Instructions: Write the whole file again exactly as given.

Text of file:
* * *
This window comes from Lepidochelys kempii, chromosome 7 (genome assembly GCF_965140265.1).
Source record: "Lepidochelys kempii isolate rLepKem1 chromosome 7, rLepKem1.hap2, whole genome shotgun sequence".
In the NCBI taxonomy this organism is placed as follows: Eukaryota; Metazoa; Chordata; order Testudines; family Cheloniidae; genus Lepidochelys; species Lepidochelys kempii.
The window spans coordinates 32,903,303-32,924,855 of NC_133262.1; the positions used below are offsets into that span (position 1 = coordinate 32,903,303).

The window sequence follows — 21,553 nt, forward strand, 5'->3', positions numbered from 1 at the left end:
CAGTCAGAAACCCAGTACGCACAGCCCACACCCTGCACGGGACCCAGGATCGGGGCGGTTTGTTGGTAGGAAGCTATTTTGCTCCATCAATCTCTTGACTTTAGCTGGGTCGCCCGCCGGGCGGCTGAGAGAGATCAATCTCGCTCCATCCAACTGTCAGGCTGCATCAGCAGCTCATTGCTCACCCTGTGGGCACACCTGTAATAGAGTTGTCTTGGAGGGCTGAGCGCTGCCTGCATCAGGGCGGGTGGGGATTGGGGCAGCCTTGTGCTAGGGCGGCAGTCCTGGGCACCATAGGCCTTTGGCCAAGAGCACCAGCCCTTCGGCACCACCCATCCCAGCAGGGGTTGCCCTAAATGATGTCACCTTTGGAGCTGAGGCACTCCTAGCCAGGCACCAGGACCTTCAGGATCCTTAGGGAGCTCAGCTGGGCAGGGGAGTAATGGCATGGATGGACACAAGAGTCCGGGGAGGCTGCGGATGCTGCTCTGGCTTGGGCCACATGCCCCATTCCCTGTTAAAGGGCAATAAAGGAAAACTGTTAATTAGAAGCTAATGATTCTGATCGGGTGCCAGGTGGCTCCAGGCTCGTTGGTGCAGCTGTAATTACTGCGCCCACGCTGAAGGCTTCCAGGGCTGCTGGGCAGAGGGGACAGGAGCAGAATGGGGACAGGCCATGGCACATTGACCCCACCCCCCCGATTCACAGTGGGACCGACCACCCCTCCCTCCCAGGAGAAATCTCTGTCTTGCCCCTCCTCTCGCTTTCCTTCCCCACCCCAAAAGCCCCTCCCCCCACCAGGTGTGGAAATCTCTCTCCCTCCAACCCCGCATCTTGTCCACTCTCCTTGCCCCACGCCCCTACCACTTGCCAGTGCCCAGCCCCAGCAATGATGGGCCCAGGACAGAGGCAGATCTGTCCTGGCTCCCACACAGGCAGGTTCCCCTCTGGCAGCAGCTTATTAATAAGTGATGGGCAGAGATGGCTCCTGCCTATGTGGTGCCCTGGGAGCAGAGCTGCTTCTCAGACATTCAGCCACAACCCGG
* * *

This window comes from Lepidochelys kempii, chromosome 7 (genome assembly GCF_965140265.1).
Source record: "Lepidochelys kempii isolate rLepKem1 chromosome 7, rLepKem1.hap2, whole genome shotgun sequence".
In the NCBI taxonomy this organism is placed as follows: Eukaryota; Metazoa; Chordata; order Testudines; family Cheloniidae; genus Lepidochelys; species Lepidochelys kempii.
The window spans coordinates 32,903,303-32,924,855 of NC_133262.1; the positions used below are offsets into that span (position 1 = coordinate 32,903,303).

The window sequence follows — 21,553 nt, forward strand, 5'->3', positions numbered from 1 at the left end:
CAGTCAGAAACCCAGTACGCACAGCCCACACCCTGCACGGGACCCAGGATCGGGGCGGTTTGTTGGTAGGAAGCTATTTTGCTCCATCAATCTCTTGACTTTAGCTGGGTCGCCCGCCGGGCGGCTGAGAGAGATCAATCTCGCTCCATCCAACTGTCAGGCTGCATCAGCAGCTCATTGCTCACCCTGTGGGCACACCTGTAATAGAGTTGTCTTGGAGGGCTGAGCGCTGCCTGCATCAGGGCGGGTGGGGATTGGGGCAGCCTTGTGCTAGGGCGGCAGTCCTGGGCACCATAGGCCTTTGGCCAAGAGCACCAGCCCTTCGGCACCACCCATCCCAGCAGGGGTTGCCCTAAATGATGTCACCTTTGGAGCTGAGGCACTCCTAGCCAGGCACCAGGACCTTCAGGATCCTTAGGGAGCTCAGCTGGGCAGGGGAGTAATGGCATGGATGGACACAAGAGTCCGGGGAGGCTGCGGATGCTGCTCTGGCTTGGGCCACATGCCCCATTCCCTGTTAAAGGGCAATAAAGGAAAACTGTTAATTAGAAGCTAATGATTCTGATCGGGTGCCAGGTGGCTCCAGGCTCGTTGGTGCAGCTGTAATTACTGCGCCCACGCTGAAGGCTTCCAGGGCTGCTGGGCAGAGGGGACAGGAGCAGAATGGGGACAGGCCATGGCACATTGACCCCACCCCCCCGATTCACAGTGGGACCGACCACCCCTCCCTCCCAGGAGAAATCTCTGTCTTGCCCCTCCTCTCGCTTTCCTTCCCCACCCCAAAAGCCCCTCCCCCCACCAGGTGTGGAAATCTCTCTCCCTCCAACCCCGCATCTTGTCCACTCTCCTTGCCCCACGCCCCTACCACTTGCCAGTGCCCAGCCCCAGCAATGATGGGCCCAGGACAGAGGCAGATCTGTCCTGGCTCCCACACAGGCAGGTTCCCCTCTGGCAGCAGCTTATTAATAAGTGATGGGCAGAGATGGCTCCTGCCTATGTGGTGCCCTGGGAGCAGAGCTGCTTCTCAGACATTCAGCCACAACCCGG